What is Orthographic mapping?
Science tells us the most powerful mechanism for eventually accessing words by sight is use of the graphophonemic structure, a process that amalgamates the word’s units into memory (Ehri, 1978).
Orthographic Mapping can be considered the final 'phase' of reading, that takes place without conscious thought. In literacy, orthography refers to writing words with the proper letters in the correct order according to accepted usage.
Fluent reading requires you to have orthographic recognition; accurate spelling requires you to have orthographic recall.
Orthographic mapping is the process competent readers use to store written words so that in future encounters with that word or similar letter strings they are able to automatically recall that word or letter string without needing to go through the decoding process again. In this sense, a 'sight word' is one that is instantly recognised. When a word is (phonics) decoded, which can only occur with good phonemic awareness (awareness of the smallest units of spoken sounds in the word) and well-developed 'code knowledge' the student can link to this to other similar word patterns already stored in long-term memory.
Orthographic mapping (OM) involves the formation of letter-sound connections to bond the spellings, pronunciations, and meanings of specific words in memory. It explains how children learn to read words by sight, to spell words from memory, and to acquire vocabulary words from print. This development is portrayed by Ehri (2005a) as a sequence of overlapping phases, each characterised by the predominant type of connection linking spellings of words to their pronunciations in memory. During development, the connections improve in quality and word-learning value, from visual nonalphabetic, to partial alphabetic, to full grapho-phonemic, to consolidated grapho-syllabic and grapho-morphemic. OM is enabled by phonemic awareness and grapheme-phoneme knowledge. Recent findings indicate that OM to support sight word reading is facilitated when beginners are taught about articulatory features of phonemes and when grapheme-phoneme relations are taught with letter-embedded picture mnemonics. Vocabulary learning is facilitated when spellings accompany pronunciations and meanings of new words to activate OM. Teaching students the strategy of pronouncing novel words aloud as they read text silently activates OM and helps them build their vocabularies. Because spelling-sound connections are retained in memory, they impact the processing of phonological constituents and phonological memory for words.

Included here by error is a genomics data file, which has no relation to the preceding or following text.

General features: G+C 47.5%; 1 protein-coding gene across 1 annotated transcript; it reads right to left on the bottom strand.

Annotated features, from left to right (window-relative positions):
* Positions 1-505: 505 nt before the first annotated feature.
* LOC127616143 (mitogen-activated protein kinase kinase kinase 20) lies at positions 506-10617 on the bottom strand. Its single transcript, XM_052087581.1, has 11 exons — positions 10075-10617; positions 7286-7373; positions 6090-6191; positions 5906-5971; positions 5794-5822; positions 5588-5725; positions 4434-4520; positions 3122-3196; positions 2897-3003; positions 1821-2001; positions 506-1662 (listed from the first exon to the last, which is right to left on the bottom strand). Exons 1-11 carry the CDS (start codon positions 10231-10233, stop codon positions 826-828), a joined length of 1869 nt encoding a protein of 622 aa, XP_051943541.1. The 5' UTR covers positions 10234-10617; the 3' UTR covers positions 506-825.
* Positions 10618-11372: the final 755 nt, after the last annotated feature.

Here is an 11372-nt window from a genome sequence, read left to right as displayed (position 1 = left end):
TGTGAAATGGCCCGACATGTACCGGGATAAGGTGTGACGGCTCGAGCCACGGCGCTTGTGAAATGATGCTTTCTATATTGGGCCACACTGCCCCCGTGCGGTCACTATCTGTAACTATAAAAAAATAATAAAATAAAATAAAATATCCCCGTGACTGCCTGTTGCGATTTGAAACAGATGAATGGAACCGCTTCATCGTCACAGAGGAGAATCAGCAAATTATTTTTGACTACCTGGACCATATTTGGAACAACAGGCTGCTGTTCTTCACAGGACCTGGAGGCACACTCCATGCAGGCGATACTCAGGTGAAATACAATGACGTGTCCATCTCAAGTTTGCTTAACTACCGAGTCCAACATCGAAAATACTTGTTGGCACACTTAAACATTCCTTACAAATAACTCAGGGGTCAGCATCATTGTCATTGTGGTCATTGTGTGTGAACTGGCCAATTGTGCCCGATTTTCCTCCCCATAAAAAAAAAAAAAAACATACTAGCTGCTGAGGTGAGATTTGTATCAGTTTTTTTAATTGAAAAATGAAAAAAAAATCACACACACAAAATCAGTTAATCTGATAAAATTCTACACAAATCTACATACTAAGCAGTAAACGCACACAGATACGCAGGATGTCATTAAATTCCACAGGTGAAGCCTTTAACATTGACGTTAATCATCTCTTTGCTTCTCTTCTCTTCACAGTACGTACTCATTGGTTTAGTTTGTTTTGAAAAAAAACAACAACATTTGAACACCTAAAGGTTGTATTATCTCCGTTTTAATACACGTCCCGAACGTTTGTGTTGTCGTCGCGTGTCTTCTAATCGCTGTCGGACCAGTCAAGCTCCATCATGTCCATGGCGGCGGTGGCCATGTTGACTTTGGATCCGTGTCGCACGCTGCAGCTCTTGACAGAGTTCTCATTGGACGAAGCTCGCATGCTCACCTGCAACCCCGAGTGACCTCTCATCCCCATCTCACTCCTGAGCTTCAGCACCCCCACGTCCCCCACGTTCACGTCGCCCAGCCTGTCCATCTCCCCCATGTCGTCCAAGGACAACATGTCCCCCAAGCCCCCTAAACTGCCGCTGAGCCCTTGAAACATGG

Orthographic Mapping in the Acquisition of Sight Word Reading, Spelling Memory, and Vocabulary Learning
Pages 5-21 | Published online: 26 Sep 2013
A growing body of research (see Kilpatrick, 2015) shows that once typically developing readers become reasonably proficient at phonic decoding they begin to ‘self-teach’. This self-teaching hypothesis proposes that every time these readers encounter an unfamiliar word, they work out the 'Code Mapping' (an SSP term) by attending to the structure of the word. They then use this new knowledge to establish an orthographic representation of the word in their long-term memory.
In readers with good phonemic awareness the storing of the word in long-term memory occurs after one to four exposures to the word. Within the Speech Sound Pics Approach we take a 'speech to print' approach, and our attention to phonemic awareness can be seen especially well within Step 1 of our pre-school program (Steps to Reading)
“All of these early studies suggested that phonological awareness training in kindergarten and/or first grade produces a substantial benefit for early reading acquisition” (p. 253).
We are determined to help PREVENT reading and spelling difficulties.
Teachers can use the most efficient instructional practices to not only close the gap for struggling readers but also between research and practice (Kilpatrick, 2015).
Kilpatrick, D.A. (2015).
Essentials of assessing, preventing, and overcoming reading difficulties. Hoboken, NJ: John Wiley & Sons, Inc.